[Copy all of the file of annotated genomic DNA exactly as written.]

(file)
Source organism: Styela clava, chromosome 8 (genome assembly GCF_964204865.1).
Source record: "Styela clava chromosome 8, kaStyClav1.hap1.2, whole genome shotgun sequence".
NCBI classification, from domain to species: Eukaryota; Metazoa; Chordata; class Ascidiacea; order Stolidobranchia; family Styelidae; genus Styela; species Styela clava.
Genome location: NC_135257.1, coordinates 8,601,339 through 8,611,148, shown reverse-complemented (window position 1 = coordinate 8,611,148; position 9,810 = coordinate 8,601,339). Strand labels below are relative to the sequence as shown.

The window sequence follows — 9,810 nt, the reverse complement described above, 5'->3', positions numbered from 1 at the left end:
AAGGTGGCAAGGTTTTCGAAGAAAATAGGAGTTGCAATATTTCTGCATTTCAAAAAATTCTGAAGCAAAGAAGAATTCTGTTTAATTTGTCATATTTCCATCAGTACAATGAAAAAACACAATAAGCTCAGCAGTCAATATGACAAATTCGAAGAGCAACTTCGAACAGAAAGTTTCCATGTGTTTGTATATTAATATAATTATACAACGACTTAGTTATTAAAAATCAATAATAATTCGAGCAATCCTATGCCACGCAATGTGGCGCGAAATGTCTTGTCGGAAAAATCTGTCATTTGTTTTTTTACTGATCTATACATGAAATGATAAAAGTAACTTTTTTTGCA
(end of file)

Source organism: Styela clava, chromosome 8 (genome assembly GCF_964204865.1).
Source record: "Styela clava chromosome 8, kaStyClav1.hap1.2, whole genome shotgun sequence".
NCBI classification, from domain to species: Eukaryota; Metazoa; Chordata; class Ascidiacea; order Stolidobranchia; family Styelidae; genus Styela; species Styela clava.
Genome location: NC_135257.1, coordinates 8,601,339 through 8,611,148, shown reverse-complemented (window position 1 = coordinate 8,611,148; position 9,810 = coordinate 8,601,339). Strand labels below are relative to the sequence as shown.

The window sequence follows — 9,810 nt, the reverse complement described above, 5'->3', positions numbered from 1 at the left end:
AAGGTGGCAAGGTTTTCGAAGAAAATAGGAGTTGCAATATTTCTGCATTTCAAAAAATTCTGAAGCAAAGAAGAATTCTGTTTAATTTGTCATATTTCCATCAGTACAATGAAAAAACACAATAAGCTCAGCAGTCAATATGACAAATTCGAAGAGCAACTTCGAACAGAAAGTTTCCATGTGTTTGTATATTAATATAATTATACAACGACTTAGTTATTAAAAATCAATAATAATTCGAGCAATCCTATGCCACGCAATGTGGCGCGAAATGTCTTGTCGGAAAAATCTGTCATTTGTTTTTTTACTGATCTATACATGAAATGATAAAAGTAACTTTTTTTGCA